Peter Sheridan, the chief executive of Co-operation Ireland, proposed Belfast’s Lyric Theatre as a possible location, saying it had ‘a neutral, independent feel to it’. The Sinn Féin negotiator went to the theatre with staff from the NIO, the DUP and Buckingham Palace, and it was agreed that it would be a suitable venue. Sinn Féin’s Ard Comhairle voted on it, and accepted the Lyric Theatre, though not unanimously.
The story of Co-operation Ireland, its chief executive and Martin McGuinness is an interesting one in itself.
According to its website, ‘Co-operation Ireland is an all-island peace-building organisation. We work to build a shared and cohesive society by addressing legacy issues of the conflict and facilitating contact and collaboration between people from different backgrounds across these islands.’
Peter Sheridan joined Co-operation Ireland in 2008 as its chief executive, after a career with the RUC and PSNI, during which he rose to the position of Assistant Chief Constable. Sheridan was responsible for the Crime Operations Department, which included investigations of organized crime and terrorism.
Sheridan believes the first time Martin McGuinness tried to have him killed was in March 1987. Sheridan had been called to the scene of an IRA murder in Derry when a booby-trapped car exploded. Two other detectives died instantly.
Two other attempts on his life were made in the 1990s. The gardaí uncovered an IRA plan to put a bomb under Sheridan’s car while he was at Mass. The plan included details about his wife, children and his local church.
He first met McGuinness in Downing Street. Along with the then PSNI Chief Constable, Sir Hugh Orde, they met Gerry Adams, Gerry Kelly and Prime Minister Tony Blair, to try to convince Sinn Féin to support policing in Northern Ireland. Over the years the two men became close. When asked about it later, Sheridan said: ‘People have asked me did I like Martin. I think people who met him found it hard not to like him.’…
In 2017, Peter Sheridan, who had been the most senior Catholic within the PSNI as Assistant Chief Constable, was in his office in his new role as the chief executive of Cooperation Ireland.
Just before the Christmas holiday, Sheridan left his office and found a senior IRA man sitting in reception.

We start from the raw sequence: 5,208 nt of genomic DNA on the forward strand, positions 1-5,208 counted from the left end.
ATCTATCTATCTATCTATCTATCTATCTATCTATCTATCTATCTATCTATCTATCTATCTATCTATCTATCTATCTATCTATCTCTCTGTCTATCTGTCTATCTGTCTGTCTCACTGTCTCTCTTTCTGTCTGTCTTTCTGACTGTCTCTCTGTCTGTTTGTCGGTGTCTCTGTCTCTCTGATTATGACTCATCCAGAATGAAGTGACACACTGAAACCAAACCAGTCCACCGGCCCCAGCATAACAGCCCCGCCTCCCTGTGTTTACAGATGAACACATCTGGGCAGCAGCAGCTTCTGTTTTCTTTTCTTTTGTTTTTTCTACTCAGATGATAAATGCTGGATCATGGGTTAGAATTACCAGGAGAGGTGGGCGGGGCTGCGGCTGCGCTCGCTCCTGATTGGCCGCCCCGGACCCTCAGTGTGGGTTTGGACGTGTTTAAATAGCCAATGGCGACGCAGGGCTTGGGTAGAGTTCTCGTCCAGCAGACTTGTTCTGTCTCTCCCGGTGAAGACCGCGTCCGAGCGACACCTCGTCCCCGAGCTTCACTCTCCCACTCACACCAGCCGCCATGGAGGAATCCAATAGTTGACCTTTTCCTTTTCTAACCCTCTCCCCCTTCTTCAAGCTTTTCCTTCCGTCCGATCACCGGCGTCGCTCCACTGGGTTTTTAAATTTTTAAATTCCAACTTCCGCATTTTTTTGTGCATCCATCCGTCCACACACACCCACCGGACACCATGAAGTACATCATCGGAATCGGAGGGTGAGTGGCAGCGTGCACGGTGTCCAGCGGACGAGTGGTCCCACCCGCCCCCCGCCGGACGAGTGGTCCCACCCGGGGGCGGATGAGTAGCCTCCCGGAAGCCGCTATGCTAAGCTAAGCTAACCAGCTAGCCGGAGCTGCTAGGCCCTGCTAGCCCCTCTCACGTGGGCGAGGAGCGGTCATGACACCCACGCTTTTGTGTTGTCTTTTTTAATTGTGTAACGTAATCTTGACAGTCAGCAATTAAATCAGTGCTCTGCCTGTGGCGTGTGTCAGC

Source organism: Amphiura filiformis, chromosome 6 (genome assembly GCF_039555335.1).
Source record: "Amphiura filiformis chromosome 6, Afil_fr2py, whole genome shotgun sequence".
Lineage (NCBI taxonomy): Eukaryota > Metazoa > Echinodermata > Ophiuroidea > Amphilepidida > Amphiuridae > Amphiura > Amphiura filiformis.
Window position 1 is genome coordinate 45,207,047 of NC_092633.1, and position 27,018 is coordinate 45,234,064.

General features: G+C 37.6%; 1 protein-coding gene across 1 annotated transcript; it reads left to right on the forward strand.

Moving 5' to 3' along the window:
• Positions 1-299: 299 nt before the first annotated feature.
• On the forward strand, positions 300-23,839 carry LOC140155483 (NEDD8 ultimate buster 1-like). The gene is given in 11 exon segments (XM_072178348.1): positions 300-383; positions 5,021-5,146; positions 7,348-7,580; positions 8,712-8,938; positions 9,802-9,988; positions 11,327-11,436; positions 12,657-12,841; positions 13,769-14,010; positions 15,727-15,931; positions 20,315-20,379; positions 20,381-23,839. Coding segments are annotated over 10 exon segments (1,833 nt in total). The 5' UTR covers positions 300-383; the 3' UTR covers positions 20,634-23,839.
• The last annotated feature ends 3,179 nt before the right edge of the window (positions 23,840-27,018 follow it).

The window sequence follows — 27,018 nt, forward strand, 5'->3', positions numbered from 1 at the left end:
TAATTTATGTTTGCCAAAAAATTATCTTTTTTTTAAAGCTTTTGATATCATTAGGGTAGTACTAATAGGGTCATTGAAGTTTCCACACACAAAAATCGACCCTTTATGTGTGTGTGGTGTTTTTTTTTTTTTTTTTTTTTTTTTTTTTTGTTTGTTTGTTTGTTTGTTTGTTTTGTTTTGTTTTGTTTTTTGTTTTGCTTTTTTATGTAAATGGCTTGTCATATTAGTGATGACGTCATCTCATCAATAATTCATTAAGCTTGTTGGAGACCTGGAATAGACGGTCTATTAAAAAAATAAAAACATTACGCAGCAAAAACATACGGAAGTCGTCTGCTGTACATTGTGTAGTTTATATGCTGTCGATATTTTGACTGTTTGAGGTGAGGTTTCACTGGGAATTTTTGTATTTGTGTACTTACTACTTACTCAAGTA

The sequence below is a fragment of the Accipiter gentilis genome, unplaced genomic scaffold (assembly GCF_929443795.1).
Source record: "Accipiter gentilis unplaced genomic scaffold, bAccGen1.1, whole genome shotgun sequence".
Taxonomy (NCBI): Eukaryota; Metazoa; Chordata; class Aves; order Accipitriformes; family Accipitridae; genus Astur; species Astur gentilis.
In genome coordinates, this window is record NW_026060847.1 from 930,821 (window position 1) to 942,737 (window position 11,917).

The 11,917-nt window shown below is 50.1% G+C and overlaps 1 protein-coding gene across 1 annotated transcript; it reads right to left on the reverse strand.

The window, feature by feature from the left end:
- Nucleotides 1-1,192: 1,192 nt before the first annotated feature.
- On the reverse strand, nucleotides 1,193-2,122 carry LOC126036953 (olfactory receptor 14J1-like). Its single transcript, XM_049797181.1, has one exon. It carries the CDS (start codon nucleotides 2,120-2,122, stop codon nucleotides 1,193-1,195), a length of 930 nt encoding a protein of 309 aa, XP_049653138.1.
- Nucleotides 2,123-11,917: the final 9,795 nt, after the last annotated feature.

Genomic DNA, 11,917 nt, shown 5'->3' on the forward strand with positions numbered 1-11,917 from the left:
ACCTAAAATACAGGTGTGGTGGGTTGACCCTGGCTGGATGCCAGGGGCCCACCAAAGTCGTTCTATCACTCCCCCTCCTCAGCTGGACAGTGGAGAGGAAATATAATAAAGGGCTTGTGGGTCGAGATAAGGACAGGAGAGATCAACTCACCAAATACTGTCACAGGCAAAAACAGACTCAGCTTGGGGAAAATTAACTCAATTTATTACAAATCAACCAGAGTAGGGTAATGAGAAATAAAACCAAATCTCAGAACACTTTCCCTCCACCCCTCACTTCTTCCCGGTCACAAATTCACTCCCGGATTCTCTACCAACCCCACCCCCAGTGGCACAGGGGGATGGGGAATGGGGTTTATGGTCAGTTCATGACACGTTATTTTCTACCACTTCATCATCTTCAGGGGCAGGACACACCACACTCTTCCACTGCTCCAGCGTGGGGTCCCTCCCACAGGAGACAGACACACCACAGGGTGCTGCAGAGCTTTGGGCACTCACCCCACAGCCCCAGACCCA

Sheridan did a double take. There had been numerous plots to kill Sheridan as a senior Catholic in the police, but those days were over. He had come toe to toe with killers before, but had no idea why one had turned up in his new civilian place of work.
Sheridan brought the IRA man into his office and closed the door. The man was sheepish and stumbled over his words, but eventually managed to explain to Sheridan that he wanted to talk to the widow of a police officer he had murdered. He hoped Sheridan could help put them in touch.
Sheridan told the man that the murder had taken place before he had even joined the police, so he didn’t know the woman or if she was even alive.
The IRA man was persistent. He told Sheridan he wanted to apologise. Sheridan was frank: he said his worry was that they would re-traumatize this now elderly woman.
Sheridan eventually found the woman through contacts within the PSNI, and reached out. The woman said she would like to meet her husband’s murderer, but she did not want him in her house and she did not want her family to find out. She told Sheridan that she would not be telling her nearest and dearest.
Sheridan secured a location for the pair to meet. On a Monday morning, he accompanied the IRA man there.
When they got into the room, he said he would leave, so that the pair could speak privately. But the woman asked Sheridan to stay.
The first two hours were mostly made up of the IRA man explaining his background, where he grew up and how he got involved with paramilitaries. The man was at pains to explain that he was not trying to justify his life choices; he just wanted her to understand where he came from.
Towards the end of the meeting, the man said: ‘Peter, would you mind giving us a couple of minutes?’
The woman nodded. The former police officer left the room.
In their time alone, the man told others afterward, he wept as he said he did not expect her forgiveness and asked the woman if he could give her a hug. She wept as she said yes. The pair leaned across in their chairs and embraced each other.
The IRA man had not initially set out to approach Sheridan to set up the meeting. He was an active member of Sinn Féin, and he told the party he wished to make contact with the widow of the man he’d killed. The party figures he approached told him they would come back with an answer when they had discussed it with their superiors. The answer eventually came: no.
One senior party member told me that the ruling was consistent with Sinn Féin’s general approach to such matters. A former IRA volunteer may have committed an act, but ‘It’s not your memory to know, irrespective of how this affects people. The movement has made a decision there’ll be a story told around this. And it’s not your story.’
The Long Game: Inside Sinn Féin by Aoife Moore is published by Sandycove